How to treat broken bones and fractures

A fracture is a broken bone. It can be difficult to tell whether the injury is a fracture, dislocation, sprain or strain. If in doubt, always treat as a fracture.

Types of Fractures

  • Closed - Bone is broken with skin intact.
  • Open - Broken bone protrudes through skin or there is a wound.
  • Complicated - Associated injury to a major nerve, blood vessel, or vital organ(s).

What to do

  • Follow DRSABCD St John WA Action Plan
  • Control any bleeding and cover any wounds.
  • Rest and reassure, ask the casualty to remain still.
  • Immobilise the fracture in most comfortable position:

DO NOT attempt to force a fracture back into place.

  • Use broad bandages (where possible) to immobilise the fracture.
  • Place a padded splint along the injured limb then bandage above and below the fracture site leaving a five (5) cm gap either side of the fracture to prevent movement.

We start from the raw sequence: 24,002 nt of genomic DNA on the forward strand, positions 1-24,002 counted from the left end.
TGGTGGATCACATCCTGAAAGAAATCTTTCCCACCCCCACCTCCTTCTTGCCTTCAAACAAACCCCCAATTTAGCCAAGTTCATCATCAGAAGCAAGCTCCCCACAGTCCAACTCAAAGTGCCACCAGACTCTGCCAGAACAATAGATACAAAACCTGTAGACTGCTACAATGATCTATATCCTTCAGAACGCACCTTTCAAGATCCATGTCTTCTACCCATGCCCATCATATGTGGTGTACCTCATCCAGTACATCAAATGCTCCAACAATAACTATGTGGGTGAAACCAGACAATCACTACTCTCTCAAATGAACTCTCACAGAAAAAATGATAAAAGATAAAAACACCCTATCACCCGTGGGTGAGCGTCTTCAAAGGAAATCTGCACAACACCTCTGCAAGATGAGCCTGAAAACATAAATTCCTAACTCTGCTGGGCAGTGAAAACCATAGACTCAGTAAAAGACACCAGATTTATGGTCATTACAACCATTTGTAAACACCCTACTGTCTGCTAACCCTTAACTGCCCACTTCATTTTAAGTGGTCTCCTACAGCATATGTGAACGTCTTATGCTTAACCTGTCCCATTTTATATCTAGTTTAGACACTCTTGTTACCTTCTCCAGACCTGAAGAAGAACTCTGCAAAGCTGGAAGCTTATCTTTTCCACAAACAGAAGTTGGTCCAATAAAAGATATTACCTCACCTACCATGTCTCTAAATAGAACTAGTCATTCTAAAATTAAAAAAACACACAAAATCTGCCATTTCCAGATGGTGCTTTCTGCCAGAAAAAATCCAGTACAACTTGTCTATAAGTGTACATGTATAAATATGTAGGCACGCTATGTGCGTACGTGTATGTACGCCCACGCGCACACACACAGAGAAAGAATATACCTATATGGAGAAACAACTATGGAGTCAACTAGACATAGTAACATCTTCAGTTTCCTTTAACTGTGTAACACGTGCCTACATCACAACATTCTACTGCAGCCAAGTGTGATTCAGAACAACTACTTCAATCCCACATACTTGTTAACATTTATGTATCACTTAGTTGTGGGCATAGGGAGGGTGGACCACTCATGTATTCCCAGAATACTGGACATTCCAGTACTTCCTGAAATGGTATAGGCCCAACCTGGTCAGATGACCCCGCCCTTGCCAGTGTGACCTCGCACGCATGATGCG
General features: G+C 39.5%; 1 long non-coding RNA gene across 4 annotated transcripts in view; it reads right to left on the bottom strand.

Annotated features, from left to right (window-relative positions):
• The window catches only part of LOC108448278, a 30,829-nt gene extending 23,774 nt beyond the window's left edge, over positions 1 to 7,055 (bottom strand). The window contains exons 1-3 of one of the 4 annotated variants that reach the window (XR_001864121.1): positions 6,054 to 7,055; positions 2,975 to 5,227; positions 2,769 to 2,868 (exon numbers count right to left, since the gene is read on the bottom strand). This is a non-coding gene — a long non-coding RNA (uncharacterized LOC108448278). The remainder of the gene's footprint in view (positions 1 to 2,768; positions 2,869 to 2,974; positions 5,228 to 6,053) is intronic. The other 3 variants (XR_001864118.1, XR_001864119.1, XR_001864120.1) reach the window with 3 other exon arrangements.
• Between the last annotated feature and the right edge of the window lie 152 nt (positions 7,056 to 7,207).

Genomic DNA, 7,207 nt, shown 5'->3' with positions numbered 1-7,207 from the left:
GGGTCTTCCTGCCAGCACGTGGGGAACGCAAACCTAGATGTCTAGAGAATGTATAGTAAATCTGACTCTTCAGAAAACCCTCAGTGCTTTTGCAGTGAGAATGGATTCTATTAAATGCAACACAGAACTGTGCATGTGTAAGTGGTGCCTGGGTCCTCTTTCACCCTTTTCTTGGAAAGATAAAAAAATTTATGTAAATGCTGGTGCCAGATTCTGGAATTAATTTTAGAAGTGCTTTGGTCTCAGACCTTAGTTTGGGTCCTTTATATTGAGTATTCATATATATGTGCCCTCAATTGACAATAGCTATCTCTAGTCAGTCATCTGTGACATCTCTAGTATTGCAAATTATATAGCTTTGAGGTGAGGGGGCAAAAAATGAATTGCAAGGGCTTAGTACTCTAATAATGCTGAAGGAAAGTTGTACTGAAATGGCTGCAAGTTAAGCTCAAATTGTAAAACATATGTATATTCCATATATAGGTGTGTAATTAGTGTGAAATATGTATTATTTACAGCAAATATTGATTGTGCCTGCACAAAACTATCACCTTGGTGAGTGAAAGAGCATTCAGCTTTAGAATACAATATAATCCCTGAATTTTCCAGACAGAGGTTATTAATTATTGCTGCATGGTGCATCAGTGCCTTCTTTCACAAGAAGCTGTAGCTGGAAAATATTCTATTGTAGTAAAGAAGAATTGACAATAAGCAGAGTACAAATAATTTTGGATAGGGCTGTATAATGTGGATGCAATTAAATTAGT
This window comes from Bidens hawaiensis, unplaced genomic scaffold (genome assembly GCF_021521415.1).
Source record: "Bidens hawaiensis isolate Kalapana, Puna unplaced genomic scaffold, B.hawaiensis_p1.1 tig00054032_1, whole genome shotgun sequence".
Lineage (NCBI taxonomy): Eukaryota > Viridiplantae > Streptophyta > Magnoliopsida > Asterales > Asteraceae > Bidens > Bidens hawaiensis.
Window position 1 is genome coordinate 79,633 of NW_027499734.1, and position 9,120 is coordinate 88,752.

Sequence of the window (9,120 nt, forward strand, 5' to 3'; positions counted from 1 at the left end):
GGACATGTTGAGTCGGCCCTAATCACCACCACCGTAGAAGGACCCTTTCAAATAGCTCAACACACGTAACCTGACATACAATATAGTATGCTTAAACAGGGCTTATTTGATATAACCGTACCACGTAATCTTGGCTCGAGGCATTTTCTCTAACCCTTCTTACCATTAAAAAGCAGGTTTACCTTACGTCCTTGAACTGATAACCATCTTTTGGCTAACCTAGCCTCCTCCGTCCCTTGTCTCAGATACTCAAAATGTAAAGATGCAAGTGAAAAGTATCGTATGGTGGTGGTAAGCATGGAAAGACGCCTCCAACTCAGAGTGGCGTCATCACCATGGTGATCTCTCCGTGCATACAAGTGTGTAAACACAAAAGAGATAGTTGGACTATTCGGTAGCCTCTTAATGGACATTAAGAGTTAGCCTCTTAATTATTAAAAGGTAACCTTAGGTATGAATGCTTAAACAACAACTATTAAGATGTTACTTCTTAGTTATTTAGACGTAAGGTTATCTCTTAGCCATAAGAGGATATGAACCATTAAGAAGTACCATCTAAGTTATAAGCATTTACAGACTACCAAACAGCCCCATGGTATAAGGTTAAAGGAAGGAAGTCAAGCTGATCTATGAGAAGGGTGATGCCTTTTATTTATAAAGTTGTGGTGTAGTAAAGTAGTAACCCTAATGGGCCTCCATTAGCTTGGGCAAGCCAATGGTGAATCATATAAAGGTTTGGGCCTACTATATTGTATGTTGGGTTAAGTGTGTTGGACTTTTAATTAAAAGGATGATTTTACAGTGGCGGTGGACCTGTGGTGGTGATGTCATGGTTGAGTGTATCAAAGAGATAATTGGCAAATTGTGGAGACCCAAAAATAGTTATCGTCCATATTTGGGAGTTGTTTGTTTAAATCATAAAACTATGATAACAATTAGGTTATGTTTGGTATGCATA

DO NOT bandage over the fracture.

  • The casualty may be able to support the fracture themselves.
  • Check that bandages are not too tight or too loose and every fifteen (15) minutes and watch for signs of loss of circulation to hands or feet.
  • Seek medical aid or call Triple Zero (000) for an ambulance if required.

Caused by

  • Direct force - at site of impact.
  • Indirect forces e.g. fall on feet and break spinal bone.

    Signs and symptoms

    • Pain at or near the site of the injury.
    • Difficult or impossible normal movement.
    • Loss of function.
    • Deformity or abnormal mobility.
    • Tenderness and swelling.
    • Discolouration and bruising.
    • Broken bone penetrating skin and bleeding.